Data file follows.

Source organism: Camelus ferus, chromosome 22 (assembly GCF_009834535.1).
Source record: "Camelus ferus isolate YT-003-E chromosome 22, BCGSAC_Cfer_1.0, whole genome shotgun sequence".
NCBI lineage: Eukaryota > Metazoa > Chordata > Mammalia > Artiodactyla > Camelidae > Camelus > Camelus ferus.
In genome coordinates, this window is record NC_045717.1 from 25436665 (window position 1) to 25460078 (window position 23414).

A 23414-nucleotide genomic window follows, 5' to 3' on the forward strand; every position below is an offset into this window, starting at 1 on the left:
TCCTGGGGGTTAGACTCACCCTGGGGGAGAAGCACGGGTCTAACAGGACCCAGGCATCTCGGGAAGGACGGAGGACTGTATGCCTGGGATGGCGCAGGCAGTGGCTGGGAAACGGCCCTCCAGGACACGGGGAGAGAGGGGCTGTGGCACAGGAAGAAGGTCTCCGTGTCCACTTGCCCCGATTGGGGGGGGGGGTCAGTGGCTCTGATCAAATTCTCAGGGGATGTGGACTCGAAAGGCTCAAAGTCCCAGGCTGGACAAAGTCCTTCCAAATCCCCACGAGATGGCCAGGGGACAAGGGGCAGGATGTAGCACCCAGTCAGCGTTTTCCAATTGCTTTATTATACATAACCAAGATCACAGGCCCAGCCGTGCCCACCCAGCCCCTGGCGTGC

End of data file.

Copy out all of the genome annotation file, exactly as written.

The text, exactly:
Source organism: Camelus ferus, chromosome 22 (assembly GCF_009834535.1).
Source record: "Camelus ferus isolate YT-003-E chromosome 22, BCGSAC_Cfer_1.0, whole genome shotgun sequence".
NCBI lineage: Eukaryota > Metazoa > Chordata > Mammalia > Artiodactyla > Camelidae > Camelus > Camelus ferus.
In genome coordinates, this window is record NC_045717.1 from 25436665 (window position 1) to 25460078 (window position 23414).

A 23414-nucleotide genomic window follows, 5' to 3' on the forward strand; every position below is an offset into this window, starting at 1 on the left:
TCCTGGGGGTTAGACTCACCCTGGGGGAGAAGCACGGGTCTAACAGGACCCAGGCATCTCGGGAAGGACGGAGGACTGTATGCCTGGGATGGCGCAGGCAGTGGCTGGGAAACGGCCCTCCAGGACACGGGGAGAGAGGGGCTGTGGCACAGGAAGAAGGTCTCCGTGTCCACTTGCCCCGATTGGGGGGGGGGGTCAGTGGCTCTGATCAAATTCTCAGGGGATGTGGACTCGAAAGGCTCAAAGTCCCAGGCTGGACAAAGTCCTTCCAAATCCCCACGAGATGGCCAGGGGACAAGGGGCAGGATGTAGCACCCAGTCAGCGTTTTCCAATTGCTTTATTATACATAACCAAGATCACAGGCCCAGCCGTGCCCACCCAGCCCCTGGCGTGC